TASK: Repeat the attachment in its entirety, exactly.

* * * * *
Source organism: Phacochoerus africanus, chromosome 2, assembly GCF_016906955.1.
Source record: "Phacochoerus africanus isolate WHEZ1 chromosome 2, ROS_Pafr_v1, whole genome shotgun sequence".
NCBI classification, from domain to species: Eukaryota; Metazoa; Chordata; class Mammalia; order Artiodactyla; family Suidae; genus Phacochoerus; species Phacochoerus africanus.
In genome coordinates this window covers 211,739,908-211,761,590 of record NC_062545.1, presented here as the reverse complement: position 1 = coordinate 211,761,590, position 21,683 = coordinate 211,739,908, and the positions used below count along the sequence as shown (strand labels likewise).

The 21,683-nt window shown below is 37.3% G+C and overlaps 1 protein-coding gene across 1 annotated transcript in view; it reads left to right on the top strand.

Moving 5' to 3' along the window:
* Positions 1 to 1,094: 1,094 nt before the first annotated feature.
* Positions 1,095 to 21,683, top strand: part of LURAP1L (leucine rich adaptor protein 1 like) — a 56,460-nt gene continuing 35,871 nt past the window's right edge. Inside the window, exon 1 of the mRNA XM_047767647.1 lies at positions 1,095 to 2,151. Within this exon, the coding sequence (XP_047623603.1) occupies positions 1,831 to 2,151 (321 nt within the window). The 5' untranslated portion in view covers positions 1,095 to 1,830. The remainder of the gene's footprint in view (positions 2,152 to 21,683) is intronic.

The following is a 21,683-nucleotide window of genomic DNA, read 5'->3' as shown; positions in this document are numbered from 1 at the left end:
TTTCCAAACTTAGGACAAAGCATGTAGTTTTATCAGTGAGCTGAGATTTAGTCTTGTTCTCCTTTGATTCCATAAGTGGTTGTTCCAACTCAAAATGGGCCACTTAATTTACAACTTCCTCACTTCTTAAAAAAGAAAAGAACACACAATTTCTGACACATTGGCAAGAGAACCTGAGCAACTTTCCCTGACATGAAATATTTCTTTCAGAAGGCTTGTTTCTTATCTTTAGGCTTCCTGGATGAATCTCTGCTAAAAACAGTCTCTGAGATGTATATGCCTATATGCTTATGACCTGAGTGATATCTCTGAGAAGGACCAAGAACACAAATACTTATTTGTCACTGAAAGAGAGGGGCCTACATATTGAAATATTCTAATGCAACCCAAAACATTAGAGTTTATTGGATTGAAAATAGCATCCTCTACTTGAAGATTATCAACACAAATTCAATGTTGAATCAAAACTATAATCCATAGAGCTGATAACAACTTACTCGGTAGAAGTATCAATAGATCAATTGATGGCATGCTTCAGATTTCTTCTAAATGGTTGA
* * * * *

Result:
Source organism: Phacochoerus africanus, chromosome 2, assembly GCF_016906955.1.
Source record: "Phacochoerus africanus isolate WHEZ1 chromosome 2, ROS_Pafr_v1, whole genome shotgun sequence".
NCBI classification, from domain to species: Eukaryota; Metazoa; Chordata; class Mammalia; order Artiodactyla; family Suidae; genus Phacochoerus; species Phacochoerus africanus.
In genome coordinates this window covers 211,739,908-211,761,590 of record NC_062545.1, presented here as the reverse complement: position 1 = coordinate 211,761,590, position 21,683 = coordinate 211,739,908, and the positions used below count along the sequence as shown (strand labels likewise).

The 21,683-nt window shown below is 37.3% G+C and overlaps 1 protein-coding gene across 1 annotated transcript in view; it reads left to right on the top strand.

Moving 5' to 3' along the window:
* Positions 1 to 1,094: 1,094 nt before the first annotated feature.
* Positions 1,095 to 21,683, top strand: part of LURAP1L (leucine rich adaptor protein 1 like) — a 56,460-nt gene continuing 35,871 nt past the window's right edge. Inside the window, exon 1 of the mRNA XM_047767647.1 lies at positions 1,095 to 2,151. Within this exon, the coding sequence (XP_047623603.1) occupies positions 1,831 to 2,151 (321 nt within the window). The 5' untranslated portion in view covers positions 1,095 to 1,830. The remainder of the gene's footprint in view (positions 2,152 to 21,683) is intronic.

The following is a 21,683-nucleotide window of genomic DNA, read 5'->3' as shown; positions in this document are numbered from 1 at the left end:
TTTCCAAACTTAGGACAAAGCATGTAGTTTTATCAGTGAGCTGAGATTTAGTCTTGTTCTCCTTTGATTCCATAAGTGGTTGTTCCAACTCAAAATGGGCCACTTAATTTACAACTTCCTCACTTCTTAAAAAAGAAAAGAACACACAATTTCTGACACATTGGCAAGAGAACCTGAGCAACTTTCCCTGACATGAAATATTTCTTTCAGAAGGCTTGTTTCTTATCTTTAGGCTTCCTGGATGAATCTCTGCTAAAAACAGTCTCTGAGATGTATATGCCTATATGCTTATGACCTGAGTGATATCTCTGAGAAGGACCAAGAACACAAATACTTATTTGTCACTGAAAGAGAGGGGCCTACATATTGAAATATTCTAATGCAACCCAAAACATTAGAGTTTATTGGATTGAAAATAGCATCCTCTACTTGAAGATTATCAACACAAATTCAATGTTGAATCAAAACTATAATCCATAGAGCTGATAACAACTTACTCGGTAGAAGTATCAATAGATCAATTGATGGCATGCTTCAGATTTCTTCTAAATGGTTGA